Many people want to know the secret to financial success. Whether they should be saving more, protecting more, investing more or spending less — everyone wants a silver bullet to set them on the road to financial success. There is no silver bullet.
The key is to have discussions with your family and loved ones about your priorities. Whether it’s saving for a child’s college education, supporting a favorite charity, building retirement strategies or a combination of all of those and more, each financial strategy should be driven by one person — you.
Thrivent Financial recommends using these five sound and timeless principles when deciding on a financial strategy.
Spend less than you earn.
This is critical. No one can live beyond their means forever, since all bills, credit cards, mortgage, home equity loans and others debts eventually come due. Being wise with money means having the ability to be prudent with the resources you already earn.
Be wise with debt.
Debt isn’t something to be avoided at all costs. Some debt can be very healthy and a way to broaden and strengthen your future — both inside and outside your financial picture. Mortgages, student loans and car loans can all be entered into as part of a healthy financial strategy, they just need to be managed carefully and effectively.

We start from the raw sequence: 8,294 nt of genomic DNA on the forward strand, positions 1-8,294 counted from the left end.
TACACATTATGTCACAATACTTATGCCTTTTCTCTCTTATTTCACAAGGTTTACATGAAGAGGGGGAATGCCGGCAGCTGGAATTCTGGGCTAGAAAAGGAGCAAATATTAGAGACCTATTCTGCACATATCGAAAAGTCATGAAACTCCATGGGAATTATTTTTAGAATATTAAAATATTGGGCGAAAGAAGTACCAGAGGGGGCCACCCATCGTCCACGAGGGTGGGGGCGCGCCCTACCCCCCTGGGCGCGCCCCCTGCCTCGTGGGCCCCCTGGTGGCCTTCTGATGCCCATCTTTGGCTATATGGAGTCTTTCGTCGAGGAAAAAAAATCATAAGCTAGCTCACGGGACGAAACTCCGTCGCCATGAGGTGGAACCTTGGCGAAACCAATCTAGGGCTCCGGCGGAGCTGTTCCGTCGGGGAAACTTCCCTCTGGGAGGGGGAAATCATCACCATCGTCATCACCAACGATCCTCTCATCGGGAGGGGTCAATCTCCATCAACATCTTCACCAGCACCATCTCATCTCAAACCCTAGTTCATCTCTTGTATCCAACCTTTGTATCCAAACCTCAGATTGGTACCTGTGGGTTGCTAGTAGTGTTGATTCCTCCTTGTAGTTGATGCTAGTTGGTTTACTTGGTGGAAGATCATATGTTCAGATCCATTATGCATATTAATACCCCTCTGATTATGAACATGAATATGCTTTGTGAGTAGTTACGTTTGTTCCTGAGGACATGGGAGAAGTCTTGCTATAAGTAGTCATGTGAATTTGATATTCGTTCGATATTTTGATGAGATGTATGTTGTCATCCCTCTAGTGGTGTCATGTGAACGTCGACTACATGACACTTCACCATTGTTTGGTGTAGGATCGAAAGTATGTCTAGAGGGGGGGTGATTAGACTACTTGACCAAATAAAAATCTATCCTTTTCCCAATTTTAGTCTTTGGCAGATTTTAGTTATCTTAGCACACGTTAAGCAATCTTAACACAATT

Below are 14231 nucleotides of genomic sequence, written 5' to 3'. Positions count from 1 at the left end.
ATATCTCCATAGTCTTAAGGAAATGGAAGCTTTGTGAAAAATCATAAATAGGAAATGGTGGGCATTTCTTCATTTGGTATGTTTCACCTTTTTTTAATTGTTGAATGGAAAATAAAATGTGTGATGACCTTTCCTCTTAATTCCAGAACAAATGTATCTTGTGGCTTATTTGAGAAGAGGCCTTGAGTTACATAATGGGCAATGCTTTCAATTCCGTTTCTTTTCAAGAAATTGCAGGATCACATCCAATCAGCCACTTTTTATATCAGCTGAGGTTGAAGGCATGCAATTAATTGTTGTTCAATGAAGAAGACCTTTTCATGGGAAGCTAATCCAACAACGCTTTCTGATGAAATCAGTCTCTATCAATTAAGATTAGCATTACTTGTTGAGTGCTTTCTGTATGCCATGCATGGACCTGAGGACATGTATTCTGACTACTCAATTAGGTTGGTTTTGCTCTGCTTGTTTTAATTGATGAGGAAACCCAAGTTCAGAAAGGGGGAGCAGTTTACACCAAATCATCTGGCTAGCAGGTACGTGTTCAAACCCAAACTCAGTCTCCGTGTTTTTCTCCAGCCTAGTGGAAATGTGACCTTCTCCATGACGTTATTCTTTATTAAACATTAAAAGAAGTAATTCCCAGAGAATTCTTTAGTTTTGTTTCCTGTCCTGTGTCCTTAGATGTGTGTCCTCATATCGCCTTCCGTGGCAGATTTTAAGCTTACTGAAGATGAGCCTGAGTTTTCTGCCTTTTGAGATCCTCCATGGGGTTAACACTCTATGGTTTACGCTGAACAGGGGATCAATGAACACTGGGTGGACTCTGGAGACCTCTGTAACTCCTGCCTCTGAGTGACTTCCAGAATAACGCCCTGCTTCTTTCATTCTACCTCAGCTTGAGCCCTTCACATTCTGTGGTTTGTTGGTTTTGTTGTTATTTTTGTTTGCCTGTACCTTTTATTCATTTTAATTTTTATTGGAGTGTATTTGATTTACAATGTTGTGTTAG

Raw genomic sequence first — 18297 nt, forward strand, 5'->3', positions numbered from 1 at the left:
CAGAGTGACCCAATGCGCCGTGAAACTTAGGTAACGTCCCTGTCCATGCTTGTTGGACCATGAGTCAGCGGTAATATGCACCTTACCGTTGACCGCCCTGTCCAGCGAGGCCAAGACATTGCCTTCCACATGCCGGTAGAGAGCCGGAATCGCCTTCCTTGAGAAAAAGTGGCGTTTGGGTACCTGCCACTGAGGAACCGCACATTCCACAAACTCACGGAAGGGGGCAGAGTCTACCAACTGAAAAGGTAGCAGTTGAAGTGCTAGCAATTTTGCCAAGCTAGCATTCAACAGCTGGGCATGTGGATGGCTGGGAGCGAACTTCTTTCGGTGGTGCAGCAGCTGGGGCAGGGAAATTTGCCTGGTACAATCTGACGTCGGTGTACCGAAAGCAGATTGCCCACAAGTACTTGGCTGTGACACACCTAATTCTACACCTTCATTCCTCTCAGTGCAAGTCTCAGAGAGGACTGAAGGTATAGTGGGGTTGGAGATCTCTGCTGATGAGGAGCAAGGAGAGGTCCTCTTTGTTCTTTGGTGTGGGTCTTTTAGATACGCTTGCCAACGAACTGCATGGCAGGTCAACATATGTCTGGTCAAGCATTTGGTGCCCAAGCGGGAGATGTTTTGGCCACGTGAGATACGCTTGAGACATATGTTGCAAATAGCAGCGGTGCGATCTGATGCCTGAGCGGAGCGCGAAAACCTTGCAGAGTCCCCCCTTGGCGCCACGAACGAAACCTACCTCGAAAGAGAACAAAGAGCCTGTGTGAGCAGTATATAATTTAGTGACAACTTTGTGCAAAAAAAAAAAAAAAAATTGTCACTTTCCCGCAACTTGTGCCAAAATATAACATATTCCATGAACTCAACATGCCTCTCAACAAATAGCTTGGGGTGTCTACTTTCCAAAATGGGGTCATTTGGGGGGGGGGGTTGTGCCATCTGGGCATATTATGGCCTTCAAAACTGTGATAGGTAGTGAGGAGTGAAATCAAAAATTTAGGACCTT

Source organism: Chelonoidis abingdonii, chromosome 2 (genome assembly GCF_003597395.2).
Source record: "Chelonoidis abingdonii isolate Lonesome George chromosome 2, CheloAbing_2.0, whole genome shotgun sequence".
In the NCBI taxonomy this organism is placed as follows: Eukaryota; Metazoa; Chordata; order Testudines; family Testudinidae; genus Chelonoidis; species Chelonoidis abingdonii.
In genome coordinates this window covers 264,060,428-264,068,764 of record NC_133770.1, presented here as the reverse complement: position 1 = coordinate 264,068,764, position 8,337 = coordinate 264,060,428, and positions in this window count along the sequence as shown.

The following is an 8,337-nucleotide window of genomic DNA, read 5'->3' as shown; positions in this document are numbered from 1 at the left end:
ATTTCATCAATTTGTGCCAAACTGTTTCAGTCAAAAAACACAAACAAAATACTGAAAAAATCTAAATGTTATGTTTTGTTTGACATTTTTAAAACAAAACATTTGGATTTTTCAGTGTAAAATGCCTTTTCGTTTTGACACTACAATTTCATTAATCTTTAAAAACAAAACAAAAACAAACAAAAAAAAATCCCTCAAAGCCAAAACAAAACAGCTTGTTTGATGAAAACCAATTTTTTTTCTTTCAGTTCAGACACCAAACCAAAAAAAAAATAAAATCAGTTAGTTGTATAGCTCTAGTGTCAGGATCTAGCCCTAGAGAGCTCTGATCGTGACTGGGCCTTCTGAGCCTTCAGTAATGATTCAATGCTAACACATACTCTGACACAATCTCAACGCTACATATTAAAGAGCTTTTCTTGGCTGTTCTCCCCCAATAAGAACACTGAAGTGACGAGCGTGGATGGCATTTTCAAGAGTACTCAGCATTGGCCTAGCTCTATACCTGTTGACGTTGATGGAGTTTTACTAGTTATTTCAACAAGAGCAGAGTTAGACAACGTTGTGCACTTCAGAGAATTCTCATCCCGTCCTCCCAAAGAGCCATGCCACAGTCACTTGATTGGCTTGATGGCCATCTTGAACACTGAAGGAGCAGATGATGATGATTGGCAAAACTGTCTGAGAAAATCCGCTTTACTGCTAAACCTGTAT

Protect against setbacks.
Even the best of financial strategies can be derailed by a sudden accident or death if not properly protected. Life insurance, disability insurance or long-term care insurance can all work as protection against the worst, should it happen, and help ensure you and your family are taken care of and you’re not leaving others with bills or burdens.
Have a short-term and long-term plan.
College, retirement, emergency savings, a new car — all these are great goals for families and individuals to set for themselves. The key to reaching these goals is to do so in a way that maximizes current resources and helps minimize risk for an overall strategy. So when it comes to transitioning to drawing down money in retirement, the most important structure is to plan for the short-term for the near-term and ensure that it’s working in conjunction with your long-term strategy for you and your family.
Many people are looking for a silver bullet when it comes to finances. The most important part is to be true to yourself, your family and your goals. These five pillars can be a guide you, however, it’s ultimately up to you and what you want for your future.